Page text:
Where they are grown, genetically modified (GM) crops are linked to massive increases in herbicide use, the expansion of mono-cultural farming practices, and increased costs all along the food chain. The resulting social, environmental and economic impacts are severe – contributing to small farmers losing their land and livelihoods, and failing to alleviate hunger. But who decides whether GM-crops can be grown in Europe, and how are they authorised?
Authorising GM-crops in Europe
The European Commission is about to revive talks to approve 25 new GM-crops for cultivation in Europe – including crops resistant to the herbicide RoundUp and insecticide-producing crops. These include varieties of GM maize, soybean and sugar beet. This means opening Europe’s doors to an expansion of GM-crop cultivation, and a repetition of the mistakes made in North and South America presented in this website.
At the forefront are four herbicide-tolerant maize types as well as one soybean which are currently under discussion by national government representatives; leading to a possible vote. The outcome of the votes will govern whether the European Commission decides to authorise their cultivation in Europe. For 15 years European countries have blocked the European Commission from allowing any more than two GM-crops (one GM maize and one GM potato) to be grown on Europe’s fields. Now, a clear message from countries is needed to block the approval of future GM-crops.
The decision itself will happen behind closed doors, in an opaque procedure. After European authorities on food and safety present their opinions to representatives of European countries, the vote can happen within weeks. The current procedures restrict any open discussion, and there will be little public or political debate about these major decisions.
This is why it’s so important that citizens ensure their voice is heard.
The biotech industry is staging an audacious bid to have a whole new generation of genetic engineering techniques excluded from European regulations. The pending decision of the European Commission on the regulation of these so-called 'new GMOs' represents a climax point in the ongoing below-the-radar attack by industry on GM laws.
Now the Vermont Senat decides, if it will approve the changes of the Senat. The law is supposed to enter into force in mid 2016. Vermont is the first US state that decided independently from neighbour states about GM labelling.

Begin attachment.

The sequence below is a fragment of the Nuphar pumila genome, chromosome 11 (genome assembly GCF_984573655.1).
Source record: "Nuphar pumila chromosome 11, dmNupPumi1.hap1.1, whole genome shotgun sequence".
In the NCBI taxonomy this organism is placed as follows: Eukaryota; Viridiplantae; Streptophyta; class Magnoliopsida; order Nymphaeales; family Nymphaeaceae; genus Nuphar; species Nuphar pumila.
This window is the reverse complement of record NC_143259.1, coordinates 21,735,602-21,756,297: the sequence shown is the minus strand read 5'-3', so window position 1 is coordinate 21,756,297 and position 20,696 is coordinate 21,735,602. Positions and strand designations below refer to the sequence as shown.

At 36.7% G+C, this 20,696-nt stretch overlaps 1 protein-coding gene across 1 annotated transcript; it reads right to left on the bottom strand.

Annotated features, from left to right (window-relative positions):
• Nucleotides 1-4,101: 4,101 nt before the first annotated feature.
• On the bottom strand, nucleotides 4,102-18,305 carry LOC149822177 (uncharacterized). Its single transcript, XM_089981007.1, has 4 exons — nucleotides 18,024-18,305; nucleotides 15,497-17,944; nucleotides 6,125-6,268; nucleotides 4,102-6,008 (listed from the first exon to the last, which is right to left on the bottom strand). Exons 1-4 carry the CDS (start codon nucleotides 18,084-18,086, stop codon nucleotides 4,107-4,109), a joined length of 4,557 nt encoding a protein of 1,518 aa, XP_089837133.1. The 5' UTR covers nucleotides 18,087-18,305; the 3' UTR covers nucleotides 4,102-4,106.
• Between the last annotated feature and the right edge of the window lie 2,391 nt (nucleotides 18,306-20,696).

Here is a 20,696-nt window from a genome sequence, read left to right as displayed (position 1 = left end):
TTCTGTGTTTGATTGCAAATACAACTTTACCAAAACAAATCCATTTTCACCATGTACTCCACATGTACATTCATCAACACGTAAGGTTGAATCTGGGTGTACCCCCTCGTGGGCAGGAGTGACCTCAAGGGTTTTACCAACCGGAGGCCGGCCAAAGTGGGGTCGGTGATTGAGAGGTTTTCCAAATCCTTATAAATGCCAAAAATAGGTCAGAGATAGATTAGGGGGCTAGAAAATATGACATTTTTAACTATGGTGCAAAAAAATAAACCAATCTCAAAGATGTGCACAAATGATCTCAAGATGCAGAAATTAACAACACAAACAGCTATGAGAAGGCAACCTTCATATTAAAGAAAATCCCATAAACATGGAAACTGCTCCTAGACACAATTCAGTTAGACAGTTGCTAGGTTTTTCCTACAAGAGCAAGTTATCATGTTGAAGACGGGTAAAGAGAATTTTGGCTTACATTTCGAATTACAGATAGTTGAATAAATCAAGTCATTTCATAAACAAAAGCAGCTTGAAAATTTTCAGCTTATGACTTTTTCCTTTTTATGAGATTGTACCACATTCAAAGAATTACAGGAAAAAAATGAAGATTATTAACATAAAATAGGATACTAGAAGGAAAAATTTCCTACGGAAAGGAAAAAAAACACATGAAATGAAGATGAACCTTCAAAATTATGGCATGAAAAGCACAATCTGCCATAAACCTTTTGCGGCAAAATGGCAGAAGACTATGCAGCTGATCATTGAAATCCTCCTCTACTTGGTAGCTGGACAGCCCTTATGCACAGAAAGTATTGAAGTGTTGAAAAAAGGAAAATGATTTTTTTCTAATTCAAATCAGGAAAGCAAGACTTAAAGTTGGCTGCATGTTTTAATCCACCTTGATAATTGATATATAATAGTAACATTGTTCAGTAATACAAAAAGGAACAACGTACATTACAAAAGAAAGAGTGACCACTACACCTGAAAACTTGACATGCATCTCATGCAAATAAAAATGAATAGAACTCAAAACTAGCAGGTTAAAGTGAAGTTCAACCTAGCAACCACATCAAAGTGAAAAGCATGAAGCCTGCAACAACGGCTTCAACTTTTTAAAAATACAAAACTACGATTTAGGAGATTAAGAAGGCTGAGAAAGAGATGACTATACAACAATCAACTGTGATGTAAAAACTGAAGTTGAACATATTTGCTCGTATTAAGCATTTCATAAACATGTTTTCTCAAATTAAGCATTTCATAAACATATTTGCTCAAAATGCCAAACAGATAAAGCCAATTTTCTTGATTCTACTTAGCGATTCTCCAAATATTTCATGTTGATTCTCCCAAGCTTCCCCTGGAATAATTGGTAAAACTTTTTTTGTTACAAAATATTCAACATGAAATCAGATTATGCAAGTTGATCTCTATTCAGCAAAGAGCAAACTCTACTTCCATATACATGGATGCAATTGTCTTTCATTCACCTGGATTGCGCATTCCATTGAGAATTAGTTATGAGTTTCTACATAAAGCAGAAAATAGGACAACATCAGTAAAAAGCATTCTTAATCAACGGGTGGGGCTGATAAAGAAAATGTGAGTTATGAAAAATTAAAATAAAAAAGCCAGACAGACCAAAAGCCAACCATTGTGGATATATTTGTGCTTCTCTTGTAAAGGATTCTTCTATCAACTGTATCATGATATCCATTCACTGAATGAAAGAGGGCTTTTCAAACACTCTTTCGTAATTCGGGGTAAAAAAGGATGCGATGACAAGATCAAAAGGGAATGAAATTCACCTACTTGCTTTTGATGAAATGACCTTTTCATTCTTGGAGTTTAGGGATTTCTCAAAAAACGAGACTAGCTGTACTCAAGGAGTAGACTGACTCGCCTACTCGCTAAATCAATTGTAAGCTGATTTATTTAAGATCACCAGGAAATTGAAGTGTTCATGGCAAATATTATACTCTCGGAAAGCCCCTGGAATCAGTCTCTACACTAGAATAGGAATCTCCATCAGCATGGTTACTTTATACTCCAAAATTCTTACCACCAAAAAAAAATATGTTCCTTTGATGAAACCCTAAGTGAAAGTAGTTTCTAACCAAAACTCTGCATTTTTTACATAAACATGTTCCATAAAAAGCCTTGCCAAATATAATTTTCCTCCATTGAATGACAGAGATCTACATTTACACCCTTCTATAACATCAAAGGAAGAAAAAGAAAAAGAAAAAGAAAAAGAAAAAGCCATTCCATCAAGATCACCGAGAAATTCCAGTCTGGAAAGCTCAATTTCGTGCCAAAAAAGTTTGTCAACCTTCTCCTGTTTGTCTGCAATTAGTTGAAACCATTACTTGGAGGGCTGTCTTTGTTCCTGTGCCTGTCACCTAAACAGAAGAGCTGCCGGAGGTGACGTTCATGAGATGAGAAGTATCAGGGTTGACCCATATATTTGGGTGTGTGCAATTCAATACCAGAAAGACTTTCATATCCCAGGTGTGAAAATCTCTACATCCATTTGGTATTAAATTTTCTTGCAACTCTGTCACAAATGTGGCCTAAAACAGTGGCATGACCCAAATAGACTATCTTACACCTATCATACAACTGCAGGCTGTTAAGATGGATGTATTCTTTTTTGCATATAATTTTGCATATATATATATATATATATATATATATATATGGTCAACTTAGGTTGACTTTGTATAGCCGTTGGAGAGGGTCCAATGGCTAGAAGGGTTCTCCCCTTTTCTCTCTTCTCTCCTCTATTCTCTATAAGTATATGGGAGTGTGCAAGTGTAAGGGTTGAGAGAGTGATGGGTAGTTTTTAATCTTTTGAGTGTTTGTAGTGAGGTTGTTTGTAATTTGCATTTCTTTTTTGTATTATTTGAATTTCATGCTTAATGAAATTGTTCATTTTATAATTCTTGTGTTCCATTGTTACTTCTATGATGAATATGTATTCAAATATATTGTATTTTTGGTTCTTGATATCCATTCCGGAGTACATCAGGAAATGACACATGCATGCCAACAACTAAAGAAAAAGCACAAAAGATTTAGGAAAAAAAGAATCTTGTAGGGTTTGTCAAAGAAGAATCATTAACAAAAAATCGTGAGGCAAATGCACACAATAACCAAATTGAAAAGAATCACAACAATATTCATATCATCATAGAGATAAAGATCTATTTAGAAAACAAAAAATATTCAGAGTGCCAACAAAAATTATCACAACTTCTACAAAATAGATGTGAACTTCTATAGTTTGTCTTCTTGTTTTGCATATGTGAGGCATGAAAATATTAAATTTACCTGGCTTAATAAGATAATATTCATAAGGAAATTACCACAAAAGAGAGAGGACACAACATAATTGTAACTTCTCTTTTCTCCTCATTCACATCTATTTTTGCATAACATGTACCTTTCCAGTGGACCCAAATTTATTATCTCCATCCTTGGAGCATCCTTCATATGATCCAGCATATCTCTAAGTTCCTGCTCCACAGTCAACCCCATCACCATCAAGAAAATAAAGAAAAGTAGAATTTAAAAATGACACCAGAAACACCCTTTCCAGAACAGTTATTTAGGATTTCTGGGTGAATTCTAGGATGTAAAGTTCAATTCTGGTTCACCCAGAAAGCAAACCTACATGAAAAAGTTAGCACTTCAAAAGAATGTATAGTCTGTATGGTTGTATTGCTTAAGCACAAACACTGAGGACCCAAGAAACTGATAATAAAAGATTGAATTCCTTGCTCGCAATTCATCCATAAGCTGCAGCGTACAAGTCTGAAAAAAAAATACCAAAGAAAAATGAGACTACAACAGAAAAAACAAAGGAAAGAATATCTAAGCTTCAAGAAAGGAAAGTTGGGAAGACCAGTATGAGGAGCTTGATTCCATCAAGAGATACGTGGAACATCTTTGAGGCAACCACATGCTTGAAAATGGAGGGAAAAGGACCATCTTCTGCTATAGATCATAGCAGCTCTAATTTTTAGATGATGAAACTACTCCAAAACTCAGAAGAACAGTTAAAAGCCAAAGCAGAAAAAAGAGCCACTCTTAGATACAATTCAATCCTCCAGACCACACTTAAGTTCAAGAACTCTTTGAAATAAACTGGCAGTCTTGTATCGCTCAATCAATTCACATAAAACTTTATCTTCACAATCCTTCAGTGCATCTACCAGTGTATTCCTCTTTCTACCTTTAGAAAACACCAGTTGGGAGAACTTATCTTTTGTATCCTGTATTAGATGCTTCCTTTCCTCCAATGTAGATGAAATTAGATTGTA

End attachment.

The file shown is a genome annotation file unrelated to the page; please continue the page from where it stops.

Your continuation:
Lobby groups as US grocery manufactures are opposing any mandatory labelling of GM food.
The newswire Reuters quoted “Andrea Stander, a spokesperson for the Vermont Right to Know GMOs coalition, said they expect the biotech industry to sue in an attempt to stop enactment of the bill.”
Italian ministers of Agriculture, Public Health and Environment have finally signed a joint decree banning the cultivation of the genetically modified maize MON810. This is the result of a broad rejection to GM crops among public opinion and institutions all around the country. Italy is the eighth European country to approve a MON810 ban.
The pesticide industry and EU regulators have known since the 1980s and 90s that Roundup, the world's best selling herbicide, causes birth defects – but have failed to inform the public.
This report, co-authored by international scientists and researchers, reveals that the GM-industry’s own studies (including research commissioned by Monsanto) showed that Roundup’s active ingredient glyphosate causes birth defects in laboratory animals.
The report from Corporate Europe Observatory (CEO) and Earth Open Source questions the independence of the European Food Safety Authority. The report explains how EFSA works, what science is used, how conflicts of interest occur, and how industry influences the agency’s work. The report aims to contribute to the debate on what changes are needed in the interest of food safety, public health and the environment.
About the Stop the Crop campaign
This website and film present some of the dangers of GM-crops, and call for people across Europe and beyond to take action to stop them. We need a future of food and farming that benefits people and planet, and not the pockets of big business. We need to stop GM-crops from spreading across Europe. You can sign up for updates and alerts opposite.